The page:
Jordanian Activists Detained for Criticizing King Abdullah II
Freedom House calls for the release of four Jordanian activists detained for criticizing King Abdullah II; if convicted, the activists could face up to three years in prison.
Saed al-Awran, Yasser al-Sabalyeh, Fady al-Ubaideen, and Majdy al-Kabayleen, all members of the Committee of al-Tafila's Free Action, were detained on March 6, 2012 after participating in a sit-in calling for increased job opportunities for the unemployed. They were charged with “disrespecting the king,” a charge that carries a prison sentence of three years. Demonstrations have occurred frequently in the Al-Tafila district of Amman, where protesters are demanding more employment opportunities and less corruption. According to the Arabic Network for Human Rights Information, the latest arrests bring the total number to 25 district residents detained.
“The abuse of laws by Jordanian officials to target its critics is deeply troubling and undermines respect for fundamental freedoms,” said Courtney C. Radsch, program manager for the Global Freedom of Expression Campaign at Freedom House. “Suppressing free expression prevents discussion of the serious issues Jordanians face in their daily lives. Freedom House urges the Jordanian government to foster an environment where its citizens can speak freely without fear of arrest.”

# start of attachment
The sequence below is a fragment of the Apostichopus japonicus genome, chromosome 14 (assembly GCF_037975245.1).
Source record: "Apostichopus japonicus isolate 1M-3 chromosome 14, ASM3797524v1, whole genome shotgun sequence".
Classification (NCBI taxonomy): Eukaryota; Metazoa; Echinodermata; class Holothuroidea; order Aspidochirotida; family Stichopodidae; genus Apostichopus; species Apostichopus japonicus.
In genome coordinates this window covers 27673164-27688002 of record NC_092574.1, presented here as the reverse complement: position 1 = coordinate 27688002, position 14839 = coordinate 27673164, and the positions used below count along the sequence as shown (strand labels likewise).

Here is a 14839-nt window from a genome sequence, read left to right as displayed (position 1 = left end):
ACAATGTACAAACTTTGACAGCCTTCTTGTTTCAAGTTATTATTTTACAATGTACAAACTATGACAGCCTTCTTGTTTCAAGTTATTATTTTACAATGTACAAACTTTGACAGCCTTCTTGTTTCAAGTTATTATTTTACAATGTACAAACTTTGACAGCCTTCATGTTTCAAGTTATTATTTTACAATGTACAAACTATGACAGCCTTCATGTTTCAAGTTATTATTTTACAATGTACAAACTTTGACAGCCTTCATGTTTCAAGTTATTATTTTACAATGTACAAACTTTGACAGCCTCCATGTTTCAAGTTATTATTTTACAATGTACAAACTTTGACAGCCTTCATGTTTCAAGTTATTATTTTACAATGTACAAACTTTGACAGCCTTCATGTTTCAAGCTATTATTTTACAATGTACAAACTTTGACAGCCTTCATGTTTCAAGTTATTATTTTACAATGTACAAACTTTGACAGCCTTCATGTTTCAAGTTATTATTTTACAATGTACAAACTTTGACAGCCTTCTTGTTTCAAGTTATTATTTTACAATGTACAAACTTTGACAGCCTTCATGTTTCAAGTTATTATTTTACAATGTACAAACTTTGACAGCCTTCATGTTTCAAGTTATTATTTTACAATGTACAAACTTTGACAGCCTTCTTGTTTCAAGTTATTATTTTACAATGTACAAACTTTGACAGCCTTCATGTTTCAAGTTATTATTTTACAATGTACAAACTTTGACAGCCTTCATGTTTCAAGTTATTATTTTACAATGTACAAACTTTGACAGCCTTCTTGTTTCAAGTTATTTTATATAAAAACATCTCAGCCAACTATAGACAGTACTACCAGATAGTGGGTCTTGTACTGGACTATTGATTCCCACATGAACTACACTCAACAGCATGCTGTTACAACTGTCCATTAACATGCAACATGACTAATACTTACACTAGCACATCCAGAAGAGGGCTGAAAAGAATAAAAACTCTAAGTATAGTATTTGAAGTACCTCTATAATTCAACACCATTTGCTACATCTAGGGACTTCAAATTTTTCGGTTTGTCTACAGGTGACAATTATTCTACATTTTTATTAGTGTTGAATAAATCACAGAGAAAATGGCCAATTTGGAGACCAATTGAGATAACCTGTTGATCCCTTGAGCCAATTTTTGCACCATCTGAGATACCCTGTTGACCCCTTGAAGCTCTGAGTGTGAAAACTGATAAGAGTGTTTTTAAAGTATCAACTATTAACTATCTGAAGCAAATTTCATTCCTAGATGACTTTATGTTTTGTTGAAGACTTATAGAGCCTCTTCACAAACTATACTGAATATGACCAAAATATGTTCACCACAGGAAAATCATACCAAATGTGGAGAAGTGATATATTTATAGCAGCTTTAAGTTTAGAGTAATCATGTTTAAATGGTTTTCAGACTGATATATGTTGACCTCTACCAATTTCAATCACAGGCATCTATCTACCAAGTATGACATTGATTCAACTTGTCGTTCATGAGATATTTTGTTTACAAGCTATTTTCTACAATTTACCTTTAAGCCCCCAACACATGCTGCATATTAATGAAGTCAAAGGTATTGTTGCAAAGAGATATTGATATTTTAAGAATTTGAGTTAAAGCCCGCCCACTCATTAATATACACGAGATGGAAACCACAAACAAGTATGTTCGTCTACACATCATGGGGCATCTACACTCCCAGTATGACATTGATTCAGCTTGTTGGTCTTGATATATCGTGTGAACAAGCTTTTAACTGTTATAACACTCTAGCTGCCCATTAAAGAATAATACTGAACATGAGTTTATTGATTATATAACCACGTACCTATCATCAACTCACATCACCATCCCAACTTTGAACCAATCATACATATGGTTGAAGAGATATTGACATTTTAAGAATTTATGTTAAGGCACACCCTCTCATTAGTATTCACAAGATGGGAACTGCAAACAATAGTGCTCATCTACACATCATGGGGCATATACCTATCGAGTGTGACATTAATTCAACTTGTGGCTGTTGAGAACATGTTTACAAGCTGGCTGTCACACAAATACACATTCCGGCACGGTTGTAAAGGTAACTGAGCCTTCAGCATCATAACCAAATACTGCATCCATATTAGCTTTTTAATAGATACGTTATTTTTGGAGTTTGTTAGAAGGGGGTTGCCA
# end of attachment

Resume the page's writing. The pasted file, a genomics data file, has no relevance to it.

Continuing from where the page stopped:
Charges against Jordanian citizens for “offending the king” occur regularly. In 2010, a student was arrested for comments made in an online chat with a friend. Jordanian authorities have used force to suppress free expression – in June 2011, riot police dispersed a rally of nearly 2,000 demonstrators using clubs and batons, injuring at least ten journalists. While a government code of conduct intends to foster a “free and independent media,” journalists also have faced harassment. In February 2012, a Jordanian blogger was stabbed after criticizing one of the royal family members.
Jordan is ranked “Not Free” in Freedom House’s Freedom in the World 2011 survey, “Partly Free” in its Freedom of the Press 2011 survey and “Partly Free” in Freedom on the Net 2011.
To learn more about Jordan, visit:
Freedom in the World 2011: Jordan
Freedom of the Press 2011: Jordan
Freedom on the Net: 2011: Jordan
Women’s Rights Survey 2010: Jordan
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